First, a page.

Prep the sauce. Place the sesame oil in a small saucepan and add the garlic. Warm over medium-low heat until the garlic is fragrant, then add the soy sauce, mirin, and brown sugar, stirring until the sugar is dissolved, about 5 minutes. Remove from the heat and set aside.

Fry the Spam. Cut the Spam into 8 even slices, lengthwise; they’ll be about 1/4-inch thick. Warm a large, non-stick skillet over medium heat. Place the Spam in the pan and cook 4-5 minutes until lightly browned, then flip and brown the other side. Pour the sauce into the pan; move and flip the Spam slices around to coat them with the sauce. Cook until they’re caramelized to your liking, then remove from the heat and set aside.

Prep the nori. Cut each nori sheet into thirds.

Assemble! Scoop about 3 tablespoons of rice into the plastic-lined Spam can. Use a spoon to gently even out the rice, then top with a slice of glazed Spam. Gather the corners of the plastic wrap and lift the rice-Spam stack out of the can. Place the nori slice over the Spam cross-wise, then wrap it around the edges, tucking the loose ends underneath. Repeat until they’re all compiled and either eat immediately or wrap in plastic wrap and store in the fridge. They taste best at room temp.


Extras! You can fancy up your Spam musubi by adding thin slices of egg omelet, pineapple, or avocado on top of the Spam before wrapping with nori — or sprinkle the rice with Japanese furikake, a nutty, salty, savory seasoning) before placing the Spam on top. You can buy the seasoning or use this super-simple recipe to make it yourself. If you like things spicy, you might also add a little mayo mixed with sriracha sauce.


Lieutenant Dan Watanabe sat at a table in an eatery in downtown Honolulu, called the Deluxe Plate, holding a piece of Spam sushi in his fingertips. The sushi was a ball of fried rice wrapped in seaweed, with a chunk of Spam at the center. He took a bite. The seaweed, the fried rice, and the salty pork combined in his mouth into a taste that could be found nowhere but Hawaii. He savored it, chewing slowly. During World War II, whole shiploads of Spam had arrived in Hawaii to feed the troops. American soldiers had basically fought the war on Spam; Spam and an atomic bomb had guaranteed American victory. At the same time, the people of Hawaii had developed a passion for the canned pork product, a love that would never die. Dan Watanabe believed that Spam was a brain food. He believed it could help him think more clearly about a case. — Michael Crichton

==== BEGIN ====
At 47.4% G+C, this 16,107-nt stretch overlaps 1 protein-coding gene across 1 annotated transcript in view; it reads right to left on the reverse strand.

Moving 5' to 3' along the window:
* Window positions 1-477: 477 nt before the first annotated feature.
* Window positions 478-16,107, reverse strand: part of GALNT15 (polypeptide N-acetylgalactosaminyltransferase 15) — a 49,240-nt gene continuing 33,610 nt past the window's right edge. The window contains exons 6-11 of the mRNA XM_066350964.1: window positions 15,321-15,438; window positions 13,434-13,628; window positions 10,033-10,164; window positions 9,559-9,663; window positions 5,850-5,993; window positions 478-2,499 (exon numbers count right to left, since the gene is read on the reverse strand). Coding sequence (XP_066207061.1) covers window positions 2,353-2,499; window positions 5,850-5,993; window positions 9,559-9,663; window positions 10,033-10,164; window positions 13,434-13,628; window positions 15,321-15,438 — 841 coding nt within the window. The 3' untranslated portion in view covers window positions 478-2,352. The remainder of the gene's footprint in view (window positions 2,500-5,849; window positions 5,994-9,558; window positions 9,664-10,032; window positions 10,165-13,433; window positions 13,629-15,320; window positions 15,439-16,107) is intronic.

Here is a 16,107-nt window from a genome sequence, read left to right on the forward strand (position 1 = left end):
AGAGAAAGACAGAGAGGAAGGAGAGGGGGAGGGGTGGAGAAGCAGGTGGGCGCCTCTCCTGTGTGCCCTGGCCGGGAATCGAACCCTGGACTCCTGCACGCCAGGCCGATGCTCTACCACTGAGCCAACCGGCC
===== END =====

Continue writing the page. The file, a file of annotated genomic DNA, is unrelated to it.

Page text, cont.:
by Michael Crichton, Richard Preston

Welcome to Nanigen MicroTechnologies, a mysterious biotech company on the Hawaiian island of Oahu. At the helm is a billionaire named Vin Drake. He possesses the dual gifts of charm and dubious ethics — and he uses both to lure a group of talented graduate students to the island with the promise of lucrative jobs. But on their visit to corporate headquarters, they see and hear things they shouldn’t. Before you can say, honey, I shrunk the kids, the students have fallen victim to Drake’s powerful shrinking technology. A mere half-inch tall, they’re dumped into the rain forest by the evil overlord, their deaths all but a certainty. Except these pesky kids keep finding ways to survive. {more}

This techno-thriller (448 pages) was published in November of 2011 by Harper. The book takes you to the island of Oahu in Hawaii. Melissa read Micro and loved it; it wouldn't be on our site if she didn't recommend it.

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Top image courtesy of Dustin Belt/Unsplash.

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This weekend, we recommend a getaway to tropical Hawaii... to a billionaire's private island with pristine beaches, crystal blue water, and oops! genetically modified, weaponized ants. Don't forget your sunscreen!